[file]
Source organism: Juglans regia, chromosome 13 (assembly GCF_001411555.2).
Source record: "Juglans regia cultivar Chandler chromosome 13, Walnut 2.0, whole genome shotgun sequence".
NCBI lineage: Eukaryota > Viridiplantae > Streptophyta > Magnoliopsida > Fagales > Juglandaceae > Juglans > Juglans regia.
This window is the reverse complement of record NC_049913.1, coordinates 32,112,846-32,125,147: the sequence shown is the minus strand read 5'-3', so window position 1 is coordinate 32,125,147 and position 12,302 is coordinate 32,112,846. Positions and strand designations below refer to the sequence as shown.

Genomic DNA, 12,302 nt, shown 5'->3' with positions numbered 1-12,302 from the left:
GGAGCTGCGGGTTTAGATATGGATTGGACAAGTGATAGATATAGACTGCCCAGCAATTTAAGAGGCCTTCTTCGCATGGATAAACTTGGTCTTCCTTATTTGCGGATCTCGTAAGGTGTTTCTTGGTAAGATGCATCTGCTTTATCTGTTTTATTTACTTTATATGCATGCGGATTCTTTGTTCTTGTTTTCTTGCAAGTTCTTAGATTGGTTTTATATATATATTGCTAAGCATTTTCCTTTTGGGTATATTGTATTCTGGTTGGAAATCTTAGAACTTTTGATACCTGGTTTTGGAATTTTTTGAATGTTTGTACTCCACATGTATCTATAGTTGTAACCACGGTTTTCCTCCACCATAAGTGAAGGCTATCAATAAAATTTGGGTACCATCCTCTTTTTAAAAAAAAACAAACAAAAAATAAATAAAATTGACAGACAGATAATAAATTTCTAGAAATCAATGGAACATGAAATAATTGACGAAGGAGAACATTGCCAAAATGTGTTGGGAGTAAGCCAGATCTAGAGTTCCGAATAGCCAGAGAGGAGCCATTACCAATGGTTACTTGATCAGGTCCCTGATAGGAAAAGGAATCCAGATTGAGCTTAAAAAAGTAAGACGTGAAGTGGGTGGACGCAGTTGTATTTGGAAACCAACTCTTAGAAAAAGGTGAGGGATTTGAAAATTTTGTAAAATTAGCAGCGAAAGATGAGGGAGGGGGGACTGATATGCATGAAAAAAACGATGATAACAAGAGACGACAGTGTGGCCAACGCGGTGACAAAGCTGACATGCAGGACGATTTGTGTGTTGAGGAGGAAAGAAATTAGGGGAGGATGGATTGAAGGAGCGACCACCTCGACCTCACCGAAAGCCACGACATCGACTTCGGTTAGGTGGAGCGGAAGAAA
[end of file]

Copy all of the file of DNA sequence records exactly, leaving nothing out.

Source organism: Juglans regia, chromosome 13 (assembly GCF_001411555.2).
Source record: "Juglans regia cultivar Chandler chromosome 13, Walnut 2.0, whole genome shotgun sequence".
NCBI lineage: Eukaryota > Viridiplantae > Streptophyta > Magnoliopsida > Fagales > Juglandaceae > Juglans > Juglans regia.
This window is the reverse complement of record NC_049913.1, coordinates 32,112,846-32,125,147: the sequence shown is the minus strand read 5'-3', so window position 1 is coordinate 32,125,147 and position 12,302 is coordinate 32,112,846. Positions and strand designations below refer to the sequence as shown.

Genomic DNA, 12,302 nt, shown 5'->3' with positions numbered 1-12,302 from the left:
GGAGCTGCGGGTTTAGATATGGATTGGACAAGTGATAGATATAGACTGCCCAGCAATTTAAGAGGCCTTCTTCGCATGGATAAACTTGGTCTTCCTTATTTGCGGATCTCGTAAGGTGTTTCTTGGTAAGATGCATCTGCTTTATCTGTTTTATTTACTTTATATGCATGCGGATTCTTTGTTCTTGTTTTCTTGCAAGTTCTTAGATTGGTTTTATATATATATTGCTAAGCATTTTCCTTTTGGGTATATTGTATTCTGGTTGGAAATCTTAGAACTTTTGATACCTGGTTTTGGAATTTTTTGAATGTTTGTACTCCACATGTATCTATAGTTGTAACCACGGTTTTCCTCCACCATAAGTGAAGGCTATCAATAAAATTTGGGTACCATCCTCTTTTTAAAAAAAAACAAACAAAAAATAAATAAAATTGACAGACAGATAATAAATTTCTAGAAATCAATGGAACATGAAATAATTGACGAAGGAGAACATTGCCAAAATGTGTTGGGAGTAAGCCAGATCTAGAGTTCCGAATAGCCAGAGAGGAGCCATTACCAATGGTTACTTGATCAGGTCCCTGATAGGAAAAGGAATCCAGATTGAGCTTAAAAAAGTAAGACGTGAAGTGGGTGGACGCAGTTGTATTTGGAAACCAACTCTTAGAAAAAGGTGAGGGATTTGAAAATTTTGTAAAATTAGCAGCGAAAGATGAGGGAGGGGGGACTGATATGCATGAAAAAAACGATGATAACAAGAGACGACAGTGTGGCCAACGCGGTGACAAAGCTGACATGCAGGACGATTTGTGTGTTGAGGAGGAAAGAAATTAGGGGAGGATGGATTGAAGGAGCGACCACCTCGACCTCACCGAAAGCCACGACATCGACTTCGGTTAGGTGGAGCGGAAGAAA